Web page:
I thought I'd largely got past the compulsion to criticise other women's appearances and outfit choices. I know I'm not entirely there yet - there are still parts of me that apply an appearance hierarchy in my head whenever I feel threatened by another woman (usually, sadly, because I assume someone I want to be attracted to me is more attracted to her) frantically conducting mental maths to see who 'wins' - "Well, she's got bigger boobs, so I lose on that score, but she's bigger all over than me, so I win on that score, and I have a nicer bum, so I win on that one, but she has nicer hair, so I lose on that one..." It's sad and shitty and petty and one feels like an utterly foul human being for even admitting it, but there are no Feminist Awards and even if there were, I wouldn't want to win one by lying about my tendency to still instinctively compete with other women. I recognise it, I know it's not a good thing, and I'm trying to change it, but I have to be honest and admit I still do it.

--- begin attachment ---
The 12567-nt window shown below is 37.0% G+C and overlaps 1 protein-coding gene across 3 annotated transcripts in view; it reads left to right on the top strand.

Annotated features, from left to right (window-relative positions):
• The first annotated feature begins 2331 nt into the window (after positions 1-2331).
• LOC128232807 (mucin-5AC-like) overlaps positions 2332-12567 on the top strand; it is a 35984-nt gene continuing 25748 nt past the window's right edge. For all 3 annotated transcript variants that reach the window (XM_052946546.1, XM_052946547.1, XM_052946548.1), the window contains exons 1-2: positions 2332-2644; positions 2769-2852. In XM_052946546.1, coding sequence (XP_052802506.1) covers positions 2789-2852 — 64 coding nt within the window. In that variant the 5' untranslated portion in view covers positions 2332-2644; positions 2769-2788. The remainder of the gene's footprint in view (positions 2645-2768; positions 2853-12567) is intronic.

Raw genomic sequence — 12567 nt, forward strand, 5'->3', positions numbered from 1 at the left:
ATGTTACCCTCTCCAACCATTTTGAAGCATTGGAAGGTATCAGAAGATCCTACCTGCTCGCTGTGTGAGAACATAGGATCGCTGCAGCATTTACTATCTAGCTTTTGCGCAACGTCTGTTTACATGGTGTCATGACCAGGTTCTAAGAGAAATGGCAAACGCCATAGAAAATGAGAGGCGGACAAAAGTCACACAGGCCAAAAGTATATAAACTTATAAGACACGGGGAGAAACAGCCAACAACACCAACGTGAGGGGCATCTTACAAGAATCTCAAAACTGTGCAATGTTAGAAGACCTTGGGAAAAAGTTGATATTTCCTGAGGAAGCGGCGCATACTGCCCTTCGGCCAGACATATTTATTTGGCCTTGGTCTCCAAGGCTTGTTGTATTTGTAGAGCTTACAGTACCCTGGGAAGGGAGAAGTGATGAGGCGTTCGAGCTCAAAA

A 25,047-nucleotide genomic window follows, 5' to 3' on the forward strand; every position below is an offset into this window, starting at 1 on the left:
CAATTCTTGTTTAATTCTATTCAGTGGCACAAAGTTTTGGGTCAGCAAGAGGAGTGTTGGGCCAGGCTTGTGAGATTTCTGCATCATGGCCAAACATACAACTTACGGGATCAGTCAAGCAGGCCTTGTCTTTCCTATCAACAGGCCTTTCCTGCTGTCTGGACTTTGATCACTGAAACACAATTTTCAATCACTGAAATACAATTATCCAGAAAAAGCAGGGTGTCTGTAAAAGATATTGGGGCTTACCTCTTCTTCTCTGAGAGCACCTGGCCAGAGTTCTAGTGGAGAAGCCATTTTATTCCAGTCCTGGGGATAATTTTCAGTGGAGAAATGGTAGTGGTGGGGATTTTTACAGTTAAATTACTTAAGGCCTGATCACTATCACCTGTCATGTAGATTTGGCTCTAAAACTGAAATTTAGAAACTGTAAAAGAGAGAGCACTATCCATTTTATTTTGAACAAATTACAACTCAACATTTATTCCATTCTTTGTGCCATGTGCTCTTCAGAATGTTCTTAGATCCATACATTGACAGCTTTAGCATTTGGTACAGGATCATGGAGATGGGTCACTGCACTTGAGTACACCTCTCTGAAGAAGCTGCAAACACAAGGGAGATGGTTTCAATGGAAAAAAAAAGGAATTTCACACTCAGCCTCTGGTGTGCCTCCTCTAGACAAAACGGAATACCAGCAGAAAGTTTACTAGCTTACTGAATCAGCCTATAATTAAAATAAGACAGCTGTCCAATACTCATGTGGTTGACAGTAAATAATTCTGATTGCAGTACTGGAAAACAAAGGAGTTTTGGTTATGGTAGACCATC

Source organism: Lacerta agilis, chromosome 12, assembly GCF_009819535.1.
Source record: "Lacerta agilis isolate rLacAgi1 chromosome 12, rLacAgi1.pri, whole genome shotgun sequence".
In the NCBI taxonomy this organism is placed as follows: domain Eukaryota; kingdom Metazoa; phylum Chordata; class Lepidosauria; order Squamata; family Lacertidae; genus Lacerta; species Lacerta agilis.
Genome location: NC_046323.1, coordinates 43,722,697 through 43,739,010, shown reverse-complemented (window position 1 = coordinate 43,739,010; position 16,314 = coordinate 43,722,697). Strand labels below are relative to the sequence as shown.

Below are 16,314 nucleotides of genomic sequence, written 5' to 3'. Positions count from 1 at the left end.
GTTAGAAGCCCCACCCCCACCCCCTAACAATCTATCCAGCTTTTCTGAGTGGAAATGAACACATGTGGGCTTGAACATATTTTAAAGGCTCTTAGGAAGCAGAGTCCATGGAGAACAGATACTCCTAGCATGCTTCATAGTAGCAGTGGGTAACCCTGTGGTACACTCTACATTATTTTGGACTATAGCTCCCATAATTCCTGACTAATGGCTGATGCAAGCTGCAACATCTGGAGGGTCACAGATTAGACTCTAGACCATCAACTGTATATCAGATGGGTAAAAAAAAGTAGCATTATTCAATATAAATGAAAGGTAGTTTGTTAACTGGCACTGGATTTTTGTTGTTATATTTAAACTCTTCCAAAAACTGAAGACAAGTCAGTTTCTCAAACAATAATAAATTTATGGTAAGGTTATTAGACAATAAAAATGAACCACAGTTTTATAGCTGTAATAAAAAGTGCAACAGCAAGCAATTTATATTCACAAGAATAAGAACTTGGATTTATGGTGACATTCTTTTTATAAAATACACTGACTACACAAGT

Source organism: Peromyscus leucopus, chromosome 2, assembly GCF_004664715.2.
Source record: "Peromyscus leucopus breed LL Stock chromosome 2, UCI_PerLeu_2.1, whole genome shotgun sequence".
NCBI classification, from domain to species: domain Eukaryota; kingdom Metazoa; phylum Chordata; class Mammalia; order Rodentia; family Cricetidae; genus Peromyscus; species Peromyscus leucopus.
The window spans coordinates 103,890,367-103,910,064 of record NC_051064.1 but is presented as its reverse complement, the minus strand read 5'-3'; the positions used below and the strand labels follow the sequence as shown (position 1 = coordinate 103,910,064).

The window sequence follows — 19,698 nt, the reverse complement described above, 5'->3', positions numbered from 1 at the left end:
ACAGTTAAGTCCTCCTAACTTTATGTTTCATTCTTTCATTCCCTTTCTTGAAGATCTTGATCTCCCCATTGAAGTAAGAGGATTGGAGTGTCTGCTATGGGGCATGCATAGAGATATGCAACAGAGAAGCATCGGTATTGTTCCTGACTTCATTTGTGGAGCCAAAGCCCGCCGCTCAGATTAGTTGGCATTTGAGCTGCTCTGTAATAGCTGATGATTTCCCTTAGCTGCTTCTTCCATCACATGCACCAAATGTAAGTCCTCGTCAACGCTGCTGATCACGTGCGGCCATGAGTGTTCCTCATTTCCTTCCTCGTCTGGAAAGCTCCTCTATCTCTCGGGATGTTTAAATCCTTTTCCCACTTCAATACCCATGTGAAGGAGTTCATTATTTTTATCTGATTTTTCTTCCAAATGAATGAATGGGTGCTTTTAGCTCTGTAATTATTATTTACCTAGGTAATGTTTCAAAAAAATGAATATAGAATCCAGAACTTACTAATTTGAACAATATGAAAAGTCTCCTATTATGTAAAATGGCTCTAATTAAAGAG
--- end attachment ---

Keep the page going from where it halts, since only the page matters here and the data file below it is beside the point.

Still, it pulled me up sharp the other day when I started snarking about what another woman was wearing, and the person I snarked to refused to join in. The item in question was an extremely high pair of spiked platform heels, and were being worn to perform a role that involved a lot of moving around. They struck me as deeply impractical, they hurt my feet to even look at them, and I wondered why the woman didn't just go for comfort and wear flats. When I voiced this to a friend, she didn't join in the snarking. She said she didn't have a problem with heels, and tactfully guided the conversation in another direction. In the nicest way possible, it made me realise exactly how unnecessary my comments and thoughts were. Was I focusing on any of the men in the room, and criticising their outfit choices? Nope. I was honing in on this woman, solely because she was a woman and because we see women's appearances as public property and up for scrutiny. I was tying her up in the impossible double bind of being expected to dress for other people's approval, and then condemned for doing so. Heels are sexy when society wants them to be, but when society wants to have a pop at women, then they're just stupid and impractical and vain and ha ha look at those dumb bitches tottering along how airheaded must you have to be to want to squeeze your feet into those ridiculous contraptions.